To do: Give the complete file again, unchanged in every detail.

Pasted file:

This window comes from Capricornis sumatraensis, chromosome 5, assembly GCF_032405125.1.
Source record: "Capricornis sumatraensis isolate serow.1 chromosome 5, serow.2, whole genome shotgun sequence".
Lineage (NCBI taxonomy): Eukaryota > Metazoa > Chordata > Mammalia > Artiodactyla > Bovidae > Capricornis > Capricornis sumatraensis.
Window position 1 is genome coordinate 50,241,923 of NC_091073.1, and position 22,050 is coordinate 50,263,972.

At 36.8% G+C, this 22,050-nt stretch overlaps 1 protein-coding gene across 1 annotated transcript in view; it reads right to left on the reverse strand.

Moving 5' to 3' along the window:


This window comes from Capricornis sumatraensis, chromosome 5, assembly GCF_032405125.1.
Source record: "Capricornis sumatraensis isolate serow.1 chromosome 5, serow.2, whole genome shotgun sequence".
Lineage (NCBI taxonomy): Eukaryota > Metazoa > Chordata > Mammalia > Artiodactyla > Bovidae > Capricornis > Capricornis sumatraensis.
Window position 1 is genome coordinate 50,241,923 of NC_091073.1, and position 22,050 is coordinate 50,263,972.

At 36.8% G+C, this 22,050-nt stretch overlaps 1 protein-coding gene across 1 annotated transcript in view; it reads right to left on the reverse strand.

Moving 5' to 3' along the window: